The Economist Intelligence Unit (EIU) has today published a report that explores the current and likely future progress of automation in organisations across the globe.

The report, entitled The Advance of Automation, is based on a survey of 502 senior executives in eight countries – including the US, UK, Japan, India and Singapore – and in-depth interviews with four business leaders conducted in May 2019. In summary, the report shows that:

●91% of respondents are using automation technologies

●79% believe that automation is most effective when it complements humans, not replaces them

●85% believe automation will enable people to live happier, stress-free lives

●88% believe automation will accelerate human achievement

●42% believe that further growth of automation in businesses will depend on providing education and reskilling opportunities to reduce employee and executive resistance to automation

Despite growing enthusiasm for automation among business executives, there remains some reticence about its widespread implementation. The report indicated that uncertainty over security and data privacy represent workers’ main concerns over automation.

However, while 85% of respondents believe that automation will make low-income work redundant, this is unlikely to lead to employee displacement, with 79% stating that automation is most effective when it complements humans, rather than replaces them.

In response to concerns, 42% of “C”-level executives – who are largely responsible for the success of automation adoption – agree that educating the workforce and offering reskilling opportunities to accommodate industry changes are necessary to help alleviate any fears among workers.

The report demonstrates that 91% of business leaders expect automation to generally improve the worker experience by releasing workers from mundane and repetitive tasks. In addition to this, 85% of respondents also stated their belief that automation will enable humans to live happier, stress-free lives.

“Automation adoption has exploded,” said Emily Wasik, thought leadership editor at The EIU (pictured). “We used to think of robots as the domain of the manufacturing industry, but it’s clear that automation tools are now in widespread operation in businesses across all sectors.”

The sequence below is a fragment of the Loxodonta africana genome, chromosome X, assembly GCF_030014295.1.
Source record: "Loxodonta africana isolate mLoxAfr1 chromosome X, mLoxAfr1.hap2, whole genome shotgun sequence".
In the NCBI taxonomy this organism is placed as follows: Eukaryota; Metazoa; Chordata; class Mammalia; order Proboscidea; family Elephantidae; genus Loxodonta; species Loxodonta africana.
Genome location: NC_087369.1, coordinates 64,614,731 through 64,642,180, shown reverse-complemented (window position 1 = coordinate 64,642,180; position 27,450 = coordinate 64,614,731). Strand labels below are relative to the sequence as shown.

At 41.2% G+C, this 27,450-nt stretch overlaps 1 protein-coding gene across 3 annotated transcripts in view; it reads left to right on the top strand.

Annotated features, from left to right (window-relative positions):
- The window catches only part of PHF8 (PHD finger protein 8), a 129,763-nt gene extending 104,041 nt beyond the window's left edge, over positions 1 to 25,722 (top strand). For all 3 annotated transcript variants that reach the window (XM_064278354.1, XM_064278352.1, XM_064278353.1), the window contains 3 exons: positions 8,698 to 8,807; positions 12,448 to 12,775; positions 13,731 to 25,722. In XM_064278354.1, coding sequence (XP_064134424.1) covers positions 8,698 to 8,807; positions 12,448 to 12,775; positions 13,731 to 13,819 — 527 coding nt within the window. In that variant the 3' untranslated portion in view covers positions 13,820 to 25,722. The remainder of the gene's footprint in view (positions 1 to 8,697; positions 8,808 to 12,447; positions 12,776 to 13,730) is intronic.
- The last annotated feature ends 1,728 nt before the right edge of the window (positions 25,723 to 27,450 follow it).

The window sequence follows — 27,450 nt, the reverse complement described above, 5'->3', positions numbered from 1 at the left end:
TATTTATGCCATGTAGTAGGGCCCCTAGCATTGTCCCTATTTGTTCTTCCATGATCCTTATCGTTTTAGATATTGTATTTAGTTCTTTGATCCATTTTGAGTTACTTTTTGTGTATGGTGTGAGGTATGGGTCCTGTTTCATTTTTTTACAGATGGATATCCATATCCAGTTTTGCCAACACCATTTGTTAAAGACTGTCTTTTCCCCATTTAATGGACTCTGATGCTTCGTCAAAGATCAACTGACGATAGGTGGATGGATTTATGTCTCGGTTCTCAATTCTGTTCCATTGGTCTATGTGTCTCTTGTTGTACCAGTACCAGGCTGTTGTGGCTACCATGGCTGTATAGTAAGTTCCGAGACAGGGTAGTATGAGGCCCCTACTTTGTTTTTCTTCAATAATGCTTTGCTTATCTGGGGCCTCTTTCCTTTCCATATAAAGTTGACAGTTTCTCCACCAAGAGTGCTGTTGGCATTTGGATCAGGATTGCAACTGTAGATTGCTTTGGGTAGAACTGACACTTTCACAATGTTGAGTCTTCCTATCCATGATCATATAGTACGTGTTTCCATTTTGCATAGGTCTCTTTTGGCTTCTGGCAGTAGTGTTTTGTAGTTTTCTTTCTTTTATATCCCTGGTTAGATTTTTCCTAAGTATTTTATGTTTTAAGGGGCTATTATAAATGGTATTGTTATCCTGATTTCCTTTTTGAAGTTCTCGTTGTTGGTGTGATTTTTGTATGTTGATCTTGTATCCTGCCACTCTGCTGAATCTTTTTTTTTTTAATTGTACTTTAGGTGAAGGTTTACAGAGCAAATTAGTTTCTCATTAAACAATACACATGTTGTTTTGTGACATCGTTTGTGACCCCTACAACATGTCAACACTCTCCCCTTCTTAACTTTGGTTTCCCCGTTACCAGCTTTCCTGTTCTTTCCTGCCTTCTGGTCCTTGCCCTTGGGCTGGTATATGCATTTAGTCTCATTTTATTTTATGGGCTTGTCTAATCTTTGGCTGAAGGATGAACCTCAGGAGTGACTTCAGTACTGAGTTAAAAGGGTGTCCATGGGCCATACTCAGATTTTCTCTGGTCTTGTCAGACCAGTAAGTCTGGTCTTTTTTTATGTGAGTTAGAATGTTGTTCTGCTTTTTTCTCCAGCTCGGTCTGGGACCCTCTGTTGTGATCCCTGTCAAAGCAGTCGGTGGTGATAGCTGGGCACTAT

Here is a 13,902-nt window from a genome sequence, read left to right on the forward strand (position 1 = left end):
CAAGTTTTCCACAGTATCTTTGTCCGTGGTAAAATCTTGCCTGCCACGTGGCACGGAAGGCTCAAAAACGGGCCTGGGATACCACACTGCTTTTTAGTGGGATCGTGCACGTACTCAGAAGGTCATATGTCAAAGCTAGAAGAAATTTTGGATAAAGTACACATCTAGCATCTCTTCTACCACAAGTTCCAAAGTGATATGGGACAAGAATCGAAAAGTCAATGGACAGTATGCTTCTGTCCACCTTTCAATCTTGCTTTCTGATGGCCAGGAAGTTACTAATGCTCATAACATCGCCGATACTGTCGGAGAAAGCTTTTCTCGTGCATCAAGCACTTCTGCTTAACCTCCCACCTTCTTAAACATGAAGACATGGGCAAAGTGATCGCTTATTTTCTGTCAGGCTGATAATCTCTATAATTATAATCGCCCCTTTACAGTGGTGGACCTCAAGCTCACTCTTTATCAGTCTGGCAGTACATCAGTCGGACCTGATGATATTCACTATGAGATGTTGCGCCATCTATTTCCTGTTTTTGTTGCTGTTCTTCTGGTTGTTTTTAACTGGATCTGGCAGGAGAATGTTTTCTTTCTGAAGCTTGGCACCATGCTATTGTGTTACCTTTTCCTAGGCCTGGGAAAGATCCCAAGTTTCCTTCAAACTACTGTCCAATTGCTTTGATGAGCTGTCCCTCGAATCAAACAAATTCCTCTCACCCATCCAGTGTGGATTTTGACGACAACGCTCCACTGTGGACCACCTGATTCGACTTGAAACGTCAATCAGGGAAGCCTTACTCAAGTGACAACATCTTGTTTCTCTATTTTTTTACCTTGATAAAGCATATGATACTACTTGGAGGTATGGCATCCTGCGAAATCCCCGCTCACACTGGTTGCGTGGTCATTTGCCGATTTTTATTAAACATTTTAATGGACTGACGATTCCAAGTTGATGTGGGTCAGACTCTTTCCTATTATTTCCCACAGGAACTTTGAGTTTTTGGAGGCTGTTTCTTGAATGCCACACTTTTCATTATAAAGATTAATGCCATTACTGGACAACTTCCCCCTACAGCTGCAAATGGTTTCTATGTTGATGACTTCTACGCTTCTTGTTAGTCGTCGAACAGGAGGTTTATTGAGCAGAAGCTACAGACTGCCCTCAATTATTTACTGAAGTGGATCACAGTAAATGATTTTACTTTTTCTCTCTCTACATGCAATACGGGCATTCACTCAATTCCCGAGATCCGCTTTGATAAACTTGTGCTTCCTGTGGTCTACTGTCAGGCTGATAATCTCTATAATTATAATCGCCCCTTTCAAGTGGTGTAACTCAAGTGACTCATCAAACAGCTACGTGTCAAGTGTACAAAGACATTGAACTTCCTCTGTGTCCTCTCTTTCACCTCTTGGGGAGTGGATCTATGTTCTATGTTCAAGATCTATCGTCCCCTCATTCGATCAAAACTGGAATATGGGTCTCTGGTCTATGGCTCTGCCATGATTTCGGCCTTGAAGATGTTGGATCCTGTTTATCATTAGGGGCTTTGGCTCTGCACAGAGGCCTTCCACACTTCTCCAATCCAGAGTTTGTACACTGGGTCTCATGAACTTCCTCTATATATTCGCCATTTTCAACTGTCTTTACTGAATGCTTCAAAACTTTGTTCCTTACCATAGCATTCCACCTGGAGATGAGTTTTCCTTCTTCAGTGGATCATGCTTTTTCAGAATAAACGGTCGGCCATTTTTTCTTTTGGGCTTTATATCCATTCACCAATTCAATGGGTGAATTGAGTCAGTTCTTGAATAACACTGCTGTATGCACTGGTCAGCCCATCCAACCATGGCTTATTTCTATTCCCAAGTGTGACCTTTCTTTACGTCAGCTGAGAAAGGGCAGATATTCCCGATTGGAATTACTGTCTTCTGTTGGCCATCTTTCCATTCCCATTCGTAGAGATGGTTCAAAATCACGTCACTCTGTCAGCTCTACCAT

“While the operational benefits of automation – including increased productivity and error reduction – are well-known, the perceived undercutting of the workforce has been a persistent obstacle to adoption.”

“This report shows that executives do not see automation technologies as a substitute for workers. On the contrary, the prevailing view is that automation will accelerate human achievement, increase employee happiness and reduce levels of stress.”

About the research

The analysis in the report is based on a survey of 502 executives conducted in May 2019. The respondents are based in eight countries—Canada, France, Germany, India, Japan, Singapore, the United Kingdom and the United States. They hold senior roles, half being C-level executives and the other half directors and other senior managers (each representing one of 11 different functions). Their organisations operate in one of seven sectors: energy/natural resources, financial services (including insurance), healthcare, manufacturing, technology, professional services and government/public sector. Half the respondents work in businesses with annual revenue of between US$250m and US$1bn, and the other half in US$1bn+ companies.

Additional insights were obtained from in-depth interviews with four experts on different facets of automation:

●Scott Likens, new services and emerging technologies leader, PwC

●Byron Reese, CEO and publisher, Gigaom

●Manuela Veloso, managing director, JP Morgan AI Research (on leave as university professor, Carnegie Mellon University)

●Meredith Whittaker, co-founder, AI Now Institute, New York University